Author, former West teacher’s work comes full circle

Jon Ripslinger’s work has been inspired by West, and are now being taught in the classroom

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Author, former West teacher’s work comes full circle

Jon Ripslinger’s yearbook photo from when he taught at West in 1973. Ripslinger did not write while he was teaching because he worked part-time jobs outside of West to provide for his six kids. His legacy at West lives on through his daugher and English teacher Jane Kroening.

Jon Ripslinger’s yearbook photo from when he taught at West in 1973. Ripslinger did not write while he was teaching because he worked part-time jobs outside of West to provide for his six kids. His legacy at West lives on through his daugher and English teacher Jane Kroening.

Laurence Walker

Jon Ripslinger’s yearbook photo from when he taught at West in 1973. Ripslinger did not write while he was teaching because he worked part-time jobs outside of West to provide for his six kids. His legacy at West lives on through his daugher and English teacher Jane Kroening.

Laurence Walker

Laurence Walker

Jon Ripslinger’s yearbook photo from when he taught at West in 1973. Ripslinger did not write while he was teaching because he worked part-time jobs outside of West to provide for his six kids. His legacy at West lives on through his daugher and English teacher Jane Kroening.

Laurence Walker, Reporter

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When West first opened its doors to students in 1959-1960, an entire school of educators were hired and became West’s first teachers. On Friday, May 24 one of the first wave of West teachers, 86-year-old English teacher and author Jon Ripslinger visited West. He came to talk to the yearbook staff about the 2020 yearbook for West’s 60th anniversary.

“I started working at West in 1961 and I retired in 1994,” Ripslinger said. “So that’s 33 years at West.”

Ripslinger was a staple of West for over half of the school’s lifetime, and has taught baby boomers, generation x-ers, and millennials.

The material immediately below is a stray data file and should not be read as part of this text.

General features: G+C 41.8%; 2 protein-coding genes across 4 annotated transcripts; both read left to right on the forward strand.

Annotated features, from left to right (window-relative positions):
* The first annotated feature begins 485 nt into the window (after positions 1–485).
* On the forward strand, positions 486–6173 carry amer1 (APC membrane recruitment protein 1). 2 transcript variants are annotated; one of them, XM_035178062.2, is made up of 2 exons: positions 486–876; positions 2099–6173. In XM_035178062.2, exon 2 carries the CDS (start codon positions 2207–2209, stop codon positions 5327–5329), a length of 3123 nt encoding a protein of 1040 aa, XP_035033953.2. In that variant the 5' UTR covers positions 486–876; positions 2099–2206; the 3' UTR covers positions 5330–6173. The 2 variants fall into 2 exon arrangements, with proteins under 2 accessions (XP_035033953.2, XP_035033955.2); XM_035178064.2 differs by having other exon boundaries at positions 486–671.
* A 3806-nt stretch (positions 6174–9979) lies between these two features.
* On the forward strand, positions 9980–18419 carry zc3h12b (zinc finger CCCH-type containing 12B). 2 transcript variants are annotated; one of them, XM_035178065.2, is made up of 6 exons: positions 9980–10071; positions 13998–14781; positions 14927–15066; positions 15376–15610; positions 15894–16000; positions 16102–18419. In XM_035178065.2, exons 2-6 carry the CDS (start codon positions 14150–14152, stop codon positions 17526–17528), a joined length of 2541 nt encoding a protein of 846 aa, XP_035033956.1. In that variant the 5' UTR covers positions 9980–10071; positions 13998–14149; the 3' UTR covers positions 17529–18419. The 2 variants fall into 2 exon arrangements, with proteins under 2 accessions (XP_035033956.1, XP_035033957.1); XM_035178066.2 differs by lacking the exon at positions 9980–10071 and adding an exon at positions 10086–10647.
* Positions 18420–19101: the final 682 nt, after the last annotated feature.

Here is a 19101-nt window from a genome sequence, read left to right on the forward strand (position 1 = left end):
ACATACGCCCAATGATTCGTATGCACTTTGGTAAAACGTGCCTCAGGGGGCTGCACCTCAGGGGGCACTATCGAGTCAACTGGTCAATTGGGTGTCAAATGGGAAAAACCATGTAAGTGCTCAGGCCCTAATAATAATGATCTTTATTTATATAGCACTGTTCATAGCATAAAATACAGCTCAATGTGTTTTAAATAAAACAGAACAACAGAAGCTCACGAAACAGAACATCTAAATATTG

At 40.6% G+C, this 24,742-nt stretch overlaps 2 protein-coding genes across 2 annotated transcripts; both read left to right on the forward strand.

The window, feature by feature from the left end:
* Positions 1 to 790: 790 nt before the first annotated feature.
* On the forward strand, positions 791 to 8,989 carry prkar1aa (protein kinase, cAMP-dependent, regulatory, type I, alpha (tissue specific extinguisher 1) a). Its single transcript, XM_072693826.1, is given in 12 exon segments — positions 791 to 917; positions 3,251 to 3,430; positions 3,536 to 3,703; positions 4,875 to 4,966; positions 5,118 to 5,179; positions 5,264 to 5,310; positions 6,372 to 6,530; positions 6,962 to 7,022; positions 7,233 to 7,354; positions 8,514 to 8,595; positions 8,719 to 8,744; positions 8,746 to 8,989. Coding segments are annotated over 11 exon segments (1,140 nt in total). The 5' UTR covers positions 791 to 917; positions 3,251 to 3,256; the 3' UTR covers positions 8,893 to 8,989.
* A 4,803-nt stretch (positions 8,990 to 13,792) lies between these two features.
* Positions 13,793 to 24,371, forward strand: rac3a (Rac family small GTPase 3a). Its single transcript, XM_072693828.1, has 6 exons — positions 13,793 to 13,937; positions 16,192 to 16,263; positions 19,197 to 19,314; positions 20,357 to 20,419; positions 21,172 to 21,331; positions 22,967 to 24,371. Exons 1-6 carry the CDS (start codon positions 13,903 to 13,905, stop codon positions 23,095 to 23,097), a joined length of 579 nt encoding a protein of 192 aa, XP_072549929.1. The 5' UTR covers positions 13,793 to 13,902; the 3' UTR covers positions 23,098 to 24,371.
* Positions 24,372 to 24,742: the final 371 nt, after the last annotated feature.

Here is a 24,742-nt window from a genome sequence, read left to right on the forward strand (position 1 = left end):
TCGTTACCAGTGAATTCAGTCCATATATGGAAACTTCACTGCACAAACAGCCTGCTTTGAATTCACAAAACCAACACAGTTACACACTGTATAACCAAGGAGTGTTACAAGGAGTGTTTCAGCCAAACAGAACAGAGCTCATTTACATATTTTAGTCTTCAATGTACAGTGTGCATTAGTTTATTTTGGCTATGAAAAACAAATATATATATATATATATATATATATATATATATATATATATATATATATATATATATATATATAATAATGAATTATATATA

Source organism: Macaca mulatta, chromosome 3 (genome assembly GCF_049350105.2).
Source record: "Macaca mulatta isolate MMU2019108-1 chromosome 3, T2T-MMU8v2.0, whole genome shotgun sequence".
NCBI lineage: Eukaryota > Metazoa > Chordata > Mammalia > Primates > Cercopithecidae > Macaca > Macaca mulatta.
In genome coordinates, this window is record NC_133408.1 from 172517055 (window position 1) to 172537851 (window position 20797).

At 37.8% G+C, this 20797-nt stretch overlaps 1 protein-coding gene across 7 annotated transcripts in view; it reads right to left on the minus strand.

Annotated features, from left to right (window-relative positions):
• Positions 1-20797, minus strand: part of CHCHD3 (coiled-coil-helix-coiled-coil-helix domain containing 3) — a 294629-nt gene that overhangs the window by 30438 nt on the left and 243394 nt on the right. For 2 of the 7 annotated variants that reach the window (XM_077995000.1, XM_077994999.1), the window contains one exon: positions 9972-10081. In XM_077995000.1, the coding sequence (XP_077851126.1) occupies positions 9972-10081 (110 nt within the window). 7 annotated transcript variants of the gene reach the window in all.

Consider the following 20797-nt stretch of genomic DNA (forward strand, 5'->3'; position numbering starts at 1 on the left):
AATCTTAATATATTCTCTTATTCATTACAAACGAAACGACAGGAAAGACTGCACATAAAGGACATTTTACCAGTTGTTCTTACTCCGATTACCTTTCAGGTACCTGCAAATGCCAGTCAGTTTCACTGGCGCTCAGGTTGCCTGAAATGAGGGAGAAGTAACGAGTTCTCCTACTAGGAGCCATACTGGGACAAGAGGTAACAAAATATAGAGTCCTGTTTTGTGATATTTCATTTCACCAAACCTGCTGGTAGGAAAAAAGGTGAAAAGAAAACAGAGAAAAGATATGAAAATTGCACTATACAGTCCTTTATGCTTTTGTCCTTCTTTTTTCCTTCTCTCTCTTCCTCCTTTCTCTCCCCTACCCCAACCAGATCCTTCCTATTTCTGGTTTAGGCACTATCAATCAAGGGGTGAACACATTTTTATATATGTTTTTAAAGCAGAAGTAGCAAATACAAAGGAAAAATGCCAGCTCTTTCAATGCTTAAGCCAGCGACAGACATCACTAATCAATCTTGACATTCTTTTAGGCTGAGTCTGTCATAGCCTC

“I ended with a lot of good friends who were students of mine, who are 50 or 60 or 70 years old now,” Ripslinger said. “I see them all the time around town, so I think that’s pretty cool.”

Ripslinger’s first book was published in 1994, the same year he retired.

“I started writing in the early 1990s when I was still a teacher,” Ripslinger said. “Though I was an English teacher, it took me a long time to learn how to write a novel and how to edit the novel, [and] how to find a publisher and how to promote the novel.”

Ripslinger cites his time at West as inspiration for his stories. As a young adult author, his stories often lead to high school settings.

“Anytime that a scene takes place in school, like a classroom, a hallway, or a cafeteria, I always picture in my mind the setting of West High School,” Ripslinger said. “I would say West High School and the local area has influenced my writing a great deal.”

It’s not just Ripslinger’s settings that have been influenced by West, but his characters too.

“The first book that I published was titled “Triangle.” It takes place right here at West High school,” Ripslinger said. “In fact I even used coach Steve Saladino’s name in the book, with his permission of course.”